Toxic effects of fluoride (F) are now well known. If chronically absorbed, F induces dental and skeletal abnormalities, neurotoxical effects, especially when F levels are higher than 4 ppm and/or
when cells are at an early stage of their development. Moreover a spontaneous acute pain syndrome of lower extremities is frequently observed in humans even without radiographic abnormalities of bones. So, in order to test new experimental animal models of neuropathic pain, it was of interest to assess pain appearing when high doses of F are administered to rats.
High fluoridated drinking water (100, 150 or 200 ppm in deionized water) was individually given for 7 Weeks to adult female SpragueDawley rats (100-125g) (n =8). Control received deionized water. Behavioral changes, hyperalgesia and allodynia, were assessed using noxious thermal (radiant heat) and non-noxious mechanical (Von Frey filaments) stimuli, respectively, to the two hind paws. Plasma F levels ranged from 62.1 to 589.8 fLgfl according to the dose and upper levels were similar as that found in humans ingesting 5-10 ppm F in drinking water.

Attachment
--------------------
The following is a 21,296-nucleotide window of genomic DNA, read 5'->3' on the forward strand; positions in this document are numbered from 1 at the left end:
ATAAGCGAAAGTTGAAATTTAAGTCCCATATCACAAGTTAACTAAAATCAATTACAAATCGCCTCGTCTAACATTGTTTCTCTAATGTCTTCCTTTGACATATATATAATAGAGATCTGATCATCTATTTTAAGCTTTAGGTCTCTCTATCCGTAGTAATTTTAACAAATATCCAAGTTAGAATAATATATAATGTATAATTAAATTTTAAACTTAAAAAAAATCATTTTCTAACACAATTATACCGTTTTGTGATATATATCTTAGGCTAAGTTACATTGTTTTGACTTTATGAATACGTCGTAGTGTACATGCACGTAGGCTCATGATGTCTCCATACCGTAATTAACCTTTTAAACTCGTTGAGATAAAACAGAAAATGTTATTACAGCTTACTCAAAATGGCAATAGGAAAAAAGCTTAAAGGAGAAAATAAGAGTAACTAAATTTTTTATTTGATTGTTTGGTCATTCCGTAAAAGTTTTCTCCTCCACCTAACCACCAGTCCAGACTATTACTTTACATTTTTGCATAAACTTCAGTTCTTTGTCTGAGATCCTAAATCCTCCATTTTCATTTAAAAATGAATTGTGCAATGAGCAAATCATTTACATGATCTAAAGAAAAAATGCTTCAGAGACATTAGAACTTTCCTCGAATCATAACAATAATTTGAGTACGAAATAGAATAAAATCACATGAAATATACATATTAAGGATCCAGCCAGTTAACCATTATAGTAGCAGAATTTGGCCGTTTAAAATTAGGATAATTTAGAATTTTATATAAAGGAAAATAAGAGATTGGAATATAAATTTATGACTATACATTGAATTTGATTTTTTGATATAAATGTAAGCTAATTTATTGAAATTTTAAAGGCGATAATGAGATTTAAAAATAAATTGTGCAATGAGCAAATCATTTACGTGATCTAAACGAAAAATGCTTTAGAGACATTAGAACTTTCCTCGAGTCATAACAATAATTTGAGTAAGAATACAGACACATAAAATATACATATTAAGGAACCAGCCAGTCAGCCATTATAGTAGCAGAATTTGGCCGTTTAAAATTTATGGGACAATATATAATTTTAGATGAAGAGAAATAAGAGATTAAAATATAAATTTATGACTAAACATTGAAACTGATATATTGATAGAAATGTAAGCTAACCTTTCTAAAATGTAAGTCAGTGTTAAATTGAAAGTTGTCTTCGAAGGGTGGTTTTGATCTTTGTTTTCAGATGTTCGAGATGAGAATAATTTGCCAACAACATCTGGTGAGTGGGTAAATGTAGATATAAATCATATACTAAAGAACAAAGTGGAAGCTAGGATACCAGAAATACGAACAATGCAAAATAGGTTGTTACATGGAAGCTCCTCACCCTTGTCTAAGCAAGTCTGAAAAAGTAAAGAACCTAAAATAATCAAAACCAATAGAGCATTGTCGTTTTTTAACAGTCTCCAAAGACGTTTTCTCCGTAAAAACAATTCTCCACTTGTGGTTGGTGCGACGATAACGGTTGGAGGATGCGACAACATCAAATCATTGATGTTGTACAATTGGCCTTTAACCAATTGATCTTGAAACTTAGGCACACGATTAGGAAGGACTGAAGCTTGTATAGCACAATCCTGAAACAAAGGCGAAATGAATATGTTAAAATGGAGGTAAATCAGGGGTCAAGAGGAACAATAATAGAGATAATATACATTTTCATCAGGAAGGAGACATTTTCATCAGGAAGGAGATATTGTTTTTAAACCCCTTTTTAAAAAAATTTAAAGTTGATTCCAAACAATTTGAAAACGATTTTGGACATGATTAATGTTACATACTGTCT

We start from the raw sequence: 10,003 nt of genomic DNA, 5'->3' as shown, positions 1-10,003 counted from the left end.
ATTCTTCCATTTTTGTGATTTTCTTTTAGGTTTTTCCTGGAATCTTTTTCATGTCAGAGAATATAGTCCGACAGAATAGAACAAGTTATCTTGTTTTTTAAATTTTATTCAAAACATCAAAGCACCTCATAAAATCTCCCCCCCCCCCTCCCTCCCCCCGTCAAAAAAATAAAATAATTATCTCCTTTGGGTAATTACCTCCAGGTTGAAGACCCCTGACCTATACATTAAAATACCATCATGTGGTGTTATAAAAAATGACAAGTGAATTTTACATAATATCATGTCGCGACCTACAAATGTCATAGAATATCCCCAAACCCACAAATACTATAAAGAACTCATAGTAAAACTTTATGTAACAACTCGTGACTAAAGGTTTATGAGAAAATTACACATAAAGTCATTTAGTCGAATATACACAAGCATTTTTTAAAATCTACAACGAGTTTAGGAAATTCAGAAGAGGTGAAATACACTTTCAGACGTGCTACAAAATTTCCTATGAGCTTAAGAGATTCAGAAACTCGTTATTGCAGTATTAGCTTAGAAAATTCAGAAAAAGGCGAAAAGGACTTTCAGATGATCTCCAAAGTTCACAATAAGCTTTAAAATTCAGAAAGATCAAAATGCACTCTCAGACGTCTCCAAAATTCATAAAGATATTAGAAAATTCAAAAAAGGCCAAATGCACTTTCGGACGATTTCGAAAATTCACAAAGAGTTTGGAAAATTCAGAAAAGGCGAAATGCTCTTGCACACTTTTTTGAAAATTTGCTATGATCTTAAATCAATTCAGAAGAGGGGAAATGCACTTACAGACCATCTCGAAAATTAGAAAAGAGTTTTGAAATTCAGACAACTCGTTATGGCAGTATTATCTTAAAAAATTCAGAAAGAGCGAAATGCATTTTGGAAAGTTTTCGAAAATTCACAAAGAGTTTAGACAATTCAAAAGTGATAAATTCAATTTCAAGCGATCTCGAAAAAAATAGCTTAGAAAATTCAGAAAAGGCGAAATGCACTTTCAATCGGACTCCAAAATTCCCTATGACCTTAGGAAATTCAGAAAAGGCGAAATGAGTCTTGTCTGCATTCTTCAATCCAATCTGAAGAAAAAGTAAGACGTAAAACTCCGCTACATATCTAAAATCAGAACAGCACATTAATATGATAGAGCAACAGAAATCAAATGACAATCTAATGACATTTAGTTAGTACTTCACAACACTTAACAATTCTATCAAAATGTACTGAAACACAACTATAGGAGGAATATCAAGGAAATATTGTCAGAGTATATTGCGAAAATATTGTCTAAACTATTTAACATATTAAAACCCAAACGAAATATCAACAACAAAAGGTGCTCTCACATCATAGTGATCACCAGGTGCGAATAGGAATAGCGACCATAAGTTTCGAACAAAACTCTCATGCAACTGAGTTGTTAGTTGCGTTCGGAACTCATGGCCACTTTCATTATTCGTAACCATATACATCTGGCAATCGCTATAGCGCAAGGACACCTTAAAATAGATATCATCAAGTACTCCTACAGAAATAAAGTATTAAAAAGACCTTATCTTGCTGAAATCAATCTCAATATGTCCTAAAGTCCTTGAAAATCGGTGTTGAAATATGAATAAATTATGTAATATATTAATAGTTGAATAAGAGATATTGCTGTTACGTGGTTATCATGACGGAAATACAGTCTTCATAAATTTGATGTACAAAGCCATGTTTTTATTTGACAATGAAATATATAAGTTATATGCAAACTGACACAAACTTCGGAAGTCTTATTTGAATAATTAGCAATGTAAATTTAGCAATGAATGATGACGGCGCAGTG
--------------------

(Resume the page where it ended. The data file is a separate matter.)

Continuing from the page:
Thermal sensitivity thresholds were always significantly reduced compared to control animals from W + 2 to W + 7 (from -16.1% to -38%). A rapid and significant reduction of Von Frey withdrawal
thresholds was also observed after I and 4 weeks with rats exposed to 100 and 150 ppm F, respectively, (from -51.1% to -82.1%) whereas rats exposed to 200 ppm F exhibited a significant allodynia only atW+ 7 (–60.4%). We are currently evaluating the histological changes which could explain the effects of F on peripheral nerve conduction, i.e. tactile allodynia and thermal hyperalgesia, as these effects are mediated by myelinated and unmyelinated fibers, respectively.